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  1. chillinwill
    Marijuana producers appear to be becoming more ambitious about the size of their crops - and planting them in public.

    As marijuana farms expand into multimillion-dollar businesses, authorities say the perpetrators are more likely to confront intruders with violence.

    "That's the alarming part," said Oconto County Sheriff Mike Jansen, whose department in June 2008 dismantled a marijuana farm with 9,000 plants in Nicolet National Forest in the town of Riverview.

    A hunter tipped off police after stumbling upon the illicit crop and two caretakers who were never captured.

    It happened again last month in Shawano County.

    A visitor to the state-owned Navarino Wildlife Area spotted a marijuana farm that included 8,000 plants, some of which had grown more than 6 feet tall.

    Capt. Tom Tuma of the Shawano County Sheriff's Department said his office is taking steps to caution people about the potential risks of civilians investigating marijuana crops on their own.

    Although no one has been arrested in connection with the Navarino operation, Tuma suspects it was the work of experienced drug dealers from outside the area. In addition to the bountiful crop, the compound included living quarters, irrigation systems, and work areas that were meticulously camouflaged.

    "These folks are practiced," Tuma said. "We're not talking about local growers.

    "We are looking at organized criminal activity."

    Police believe sophisticated marijuana dealers have moved into Wisconsin in the past couple of years with large-scale outdoor growing operations of the sort more commonly associated with California and other western states.

    David Spakowicz, director of criminal field operations for the state Department of Justice, said the perpetrators have staked out remote public sites, such as large parks, in an effort to avoid detection and accountability.

    He also believes outsiders are responsible for many of the largest farms and added that drug dealers typically will select a site and then pay a couple of employees to tend the crop from spring until fall.

    With each plant generally yielding a pound of marijuana worth $1,000 or more on the street, an operation like the one found in Navarino easily can be worth millions of dollars.

    Wisconsin is not the only Midwestern state being targeted for marijuana growing in recent years, Spakowicz said.

    "This is part of a national trend," he said. "And it hit us pretty hard last year and this year."

    According to state statistics, the number of outdoor marijuana plants eradicated state-wide jumped from fewer than 10,000 a year to more than 36,000 last year and 17,000 this year before the Navarino operation was uncovered.

    Investigators said the Navarino enterprise was among the most sophisticated they have ever seen.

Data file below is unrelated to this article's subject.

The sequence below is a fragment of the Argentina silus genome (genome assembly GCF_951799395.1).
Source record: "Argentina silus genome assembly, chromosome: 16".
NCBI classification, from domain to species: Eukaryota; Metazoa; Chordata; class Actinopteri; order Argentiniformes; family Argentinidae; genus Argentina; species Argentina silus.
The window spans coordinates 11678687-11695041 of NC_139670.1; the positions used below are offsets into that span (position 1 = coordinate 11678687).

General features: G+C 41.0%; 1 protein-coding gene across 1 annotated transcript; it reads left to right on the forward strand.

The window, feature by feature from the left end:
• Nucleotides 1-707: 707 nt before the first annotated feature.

Before planting the crop, the unknown perpetrators cleared large areas of trees and used some of the timber to erect tents and tarps for living quarters and processing areas.

    Marijuana was found growing in several locations within the estimated 15,000-acre wildlife refuge, which is maintained by the state Department of Natural Resources.

    Kay Brockman-Mederas, senior wildlife biologist for the DNR, said state employees unknowingly did routine maintenance work near the marijuana farm all summer long.

    She expressed relief that no employees accidentally encountered the illicit farmers.

    "It's just incredible," she said. "It's pretty amazing that that was happening under our noses."

    Brown County has not been immune to the problem.

    In September 2008, police uncovered more than 400 marijuana plants growing on private property adjacent to the Izaak Walton League conservation site in Bellevue.

    Volunteers from the private conservation group alerted police after becoming suspicious about men roaming the area at strange hours.

    Octavio Ramirez, 25, of Bellevue, was eventually convicted and sentenced to three years in prison on felony drug charges stemming from the operation.

    Chief Deputy John Gossage of the Brown County Sheriff's Department said even though it was relatively small at 400 plants, it was likely the county's largest outdoor marijuana farm ever uncovered.

    With more open space in outlying areas like Shawano County, Gossage said, "It's easier to grow in a rural area and not draw attention."

    Shawano County officials last year found about 7,000 marijuana plants growing on private property south of Gresham in the town of Herman.

    A suspect was arrested in that case, but he was deported to Mexico before facing charges here.

    Tuma said officials are convinced that although the plants are gone for now, whatever criminal element has brought large marijuana farms to the area has not been eradicated.

    "It's a growing problem," he said. "You're going to hear more about it."

    Scott Williams
    November 15, 2009
    Oshkosh Northwestern
    http://www.thenorthwestern.com/article/20091115/OSH0101/91114047/-1/archive

Comments

  1. ninjaned
    Or are we looking at organized enforcement of illogical and unethical laws about what people may or may not plant and may or may not put in there body?

    Maybe people are able to grow more in public because less people care about marijuana being grown? At least in swim's area it is entirely socially acceptable to smoke pot, because as people are becoming more informed they are realizing it's not as bad as they have been lead to believe.
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